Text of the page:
Adapted from an article by James Barker.
This article is also available at the Burke Shire Council site.
It was announced in August 2002 that the Australian CSIRO is developing a gene which will prevent tadpoles from turning into toads.
In order to reduce the population in areas of toad infestation, a torch, a bucket and a set of tongs will enable one to collect as many as necessary. Fill the bucket with water and put a lid on it. The toads will drown. Not very humane, but fast and very effective if done on a regular basis.
Another method of disposing of cane toads is pop them into a plastic bag and put them in the freezer. No pain.
<Beware! The toad can squirt toxin from the paratoid glands on its back quite some distance. If it gets in your eye, the effect is most unpleasant and you will require medical attention. It will not usually release the toxin unless roughly handled.
Cane Toads and Green Tree Frogs.
A woman told me that her father put a green frog in amongst a group of toads in order to disprove the claim that toads kill frogs. She said he was horrified to witness them immediately tear the frog apart. However, I recently saw a toad trapped in a birdbath with a smaller green frog. A couple of days later the toad had drowned, but I can't say whether the frog was outside the birdbath or inside the toad.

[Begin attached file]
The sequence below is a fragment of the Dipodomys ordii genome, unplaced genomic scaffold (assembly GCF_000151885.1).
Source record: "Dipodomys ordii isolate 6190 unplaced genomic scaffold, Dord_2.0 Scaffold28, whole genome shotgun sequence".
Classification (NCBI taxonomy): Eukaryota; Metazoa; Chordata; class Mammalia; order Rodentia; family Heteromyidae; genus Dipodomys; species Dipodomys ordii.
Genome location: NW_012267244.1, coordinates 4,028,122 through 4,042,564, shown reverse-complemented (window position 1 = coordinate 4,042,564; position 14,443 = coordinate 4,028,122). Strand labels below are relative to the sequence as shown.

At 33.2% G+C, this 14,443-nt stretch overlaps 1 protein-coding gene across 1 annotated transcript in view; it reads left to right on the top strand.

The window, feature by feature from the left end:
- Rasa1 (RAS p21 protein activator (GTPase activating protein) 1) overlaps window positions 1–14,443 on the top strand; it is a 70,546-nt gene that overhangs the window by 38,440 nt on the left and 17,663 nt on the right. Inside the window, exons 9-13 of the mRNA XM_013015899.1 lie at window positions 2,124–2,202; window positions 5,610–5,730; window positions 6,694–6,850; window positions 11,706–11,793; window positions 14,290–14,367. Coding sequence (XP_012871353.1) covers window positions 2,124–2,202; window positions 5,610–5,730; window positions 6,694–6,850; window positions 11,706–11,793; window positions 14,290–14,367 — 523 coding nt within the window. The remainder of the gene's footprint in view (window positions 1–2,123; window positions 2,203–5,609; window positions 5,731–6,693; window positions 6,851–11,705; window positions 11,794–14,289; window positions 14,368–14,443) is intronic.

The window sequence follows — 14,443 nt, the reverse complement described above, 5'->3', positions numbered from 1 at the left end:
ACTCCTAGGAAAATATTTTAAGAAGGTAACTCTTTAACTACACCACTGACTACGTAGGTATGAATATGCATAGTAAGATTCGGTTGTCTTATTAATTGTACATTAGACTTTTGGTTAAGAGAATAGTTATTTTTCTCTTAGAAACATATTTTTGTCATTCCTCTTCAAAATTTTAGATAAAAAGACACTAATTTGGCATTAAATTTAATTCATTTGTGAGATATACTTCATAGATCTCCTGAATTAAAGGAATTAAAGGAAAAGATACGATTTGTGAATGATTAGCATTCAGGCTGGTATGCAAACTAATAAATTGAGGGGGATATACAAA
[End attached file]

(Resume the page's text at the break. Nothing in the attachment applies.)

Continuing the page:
Cane Toad Predators
The canetoad is toxic in all stages of life and has very few natural predators in Australia. As a single female can lay 20,000 eggs or more per season, this poses something of a problem for the Australian environment. Pets, birds, snakes and many other species are killed by the toxin.
Kites, crows and some other birds have learned how to eat the toads without exposing themselves to the toxin, and apparently the Keelback or Freshwater snake is immune and can swallow toads without ill effect.
In Dec 2004 I saw a very sleek mature crow catch a 3in long canetoad, flip it over and peck it, then fly off with it still wriggling.
ABC News reported in Dec 04 that Dahl's Frog (sp?) found in billabongs
south of Darwin is cannibalistic and feasts on canetoads.
Cane Toads as Pets
Years ago it was quite common for Australians to keep cane toads as pets, as is well documented in the extraordinary documentary Canetoads: An Unnatural History. A curator of the Queensland Museum had a 4kg toad named Betty.